Existentialism in the Trial

I think that one of the most interesting parts of The Stranger, is the trial. The main focus of Meursault’s trial is how he reacted to his mothers death, not that he killed a man. Meursault is being convicted since he is an existentialist, he is living how he wants to instead of following societies constraints. Killing a man is unimportant to his trial even though that is the only crime that he committed.

I think that this is a very interesting point because it shows how society views those who do not fit into its norms. If you do not follow the societal norms then you will be punished which is why Mersault is executed. He did not cry at his mother’s funeral and after it he went to watch a movie with Marie. When someone who is supposed to be important to you dies, such as your mom, society expects that you mourn for a long period of time. Everyone is supposed to be sad when an immediate family member dies and while I agree that this is a very sad time I think that everyone has different relationships with their family. I believe that family, friends, and happiness are some things that do give a meaning to life however existentialism does have a point in that everyone has an individual way of living life. I think that a valid question could be whether Meursault was wrongfully convicted since his trial was primarily based off of his feelings towards his mother. I think that this is also something to be considered in our justice system. Do societal norms have an impact on how people are tried? I am unsure on the answer to this questions but I do find it interesting that Meursault’s entire trial was about his mother instead of the fact that he killed a man.

Evil Heidkamp is Scary

I did not enjoy Evil Heidkamp’s existentialism lecture. The main reason being that I do not agree with the concept of existentialism. Although the lecture made me look at the book a little differently (and that was the point of it), I was annoyed with Evil Heidkamp because I did not agree with most of the points he was making and I kept thinking that he actually supported existentialism. I’ve found myself disliking Camus and The Stranger because of the support of existentialism. I get the fact that there are social constructs that someone just made up at one point in time but it doesn’t matter that they’re made up. These social constructs like family, friends, money, and religion make humans happy because of how we are taught to enjoy life. It’s hard to go through life valuing these constructs and one day hear Evil Heidkamp’s lecture telling you that these constructs are pointless and that life is absurd. I think there’s so much meaning in life and these social constructs because of the happiness and determination it gives people. I understand the concept of existentialism but it’s a hard topic to wrap your head around and it would be a depressing thing to believe in.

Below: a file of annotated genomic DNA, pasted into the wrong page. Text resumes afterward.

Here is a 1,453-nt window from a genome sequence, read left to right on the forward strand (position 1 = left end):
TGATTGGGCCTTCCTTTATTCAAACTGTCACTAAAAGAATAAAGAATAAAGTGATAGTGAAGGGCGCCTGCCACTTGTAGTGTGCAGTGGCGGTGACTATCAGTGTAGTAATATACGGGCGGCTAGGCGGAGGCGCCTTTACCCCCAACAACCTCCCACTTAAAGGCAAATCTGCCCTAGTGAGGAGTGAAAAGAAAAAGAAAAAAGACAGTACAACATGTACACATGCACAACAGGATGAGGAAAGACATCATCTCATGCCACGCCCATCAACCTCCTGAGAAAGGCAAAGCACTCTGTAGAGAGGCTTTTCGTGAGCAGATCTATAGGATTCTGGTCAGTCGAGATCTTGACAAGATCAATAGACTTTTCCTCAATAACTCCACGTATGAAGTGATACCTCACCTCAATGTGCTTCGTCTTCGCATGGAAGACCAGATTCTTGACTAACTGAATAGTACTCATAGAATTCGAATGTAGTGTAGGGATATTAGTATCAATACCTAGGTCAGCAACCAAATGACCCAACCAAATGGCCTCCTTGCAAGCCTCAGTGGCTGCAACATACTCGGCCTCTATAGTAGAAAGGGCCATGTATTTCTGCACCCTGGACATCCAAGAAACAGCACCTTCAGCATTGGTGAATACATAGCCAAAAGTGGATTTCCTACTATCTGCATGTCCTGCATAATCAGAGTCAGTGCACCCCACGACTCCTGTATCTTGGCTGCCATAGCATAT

Existentialism Within The Joker

Within Todd Phillips newest film, Joker, Joaquin Phoenix plays the infamous Joker and displays a different take to the Character. Overtime, the fictional super villain’s image has been twisted and shaped by many people. Traditionally, the joker has been viewed as a funny yet evil character. Phillips portrays his version of the Joker, through darker, intense depictions, and representative values of a existentialist.

Throughout the movie, there are themes of moral living, flouting aesthetic, and radical movements. As Joker develops, his mind becomes more free and mirrors Meursault. Although the Joker is narcissist and violent, the views of murder also relate to Meursaults. In the end of both Joker and The Stranger, their final feelings of liberation are the same, accepting.

Overall there are many ways Joker can be tied to ideas of existentialism. In conclusion, Meursault and the Joker view life on a similar level, people, and death.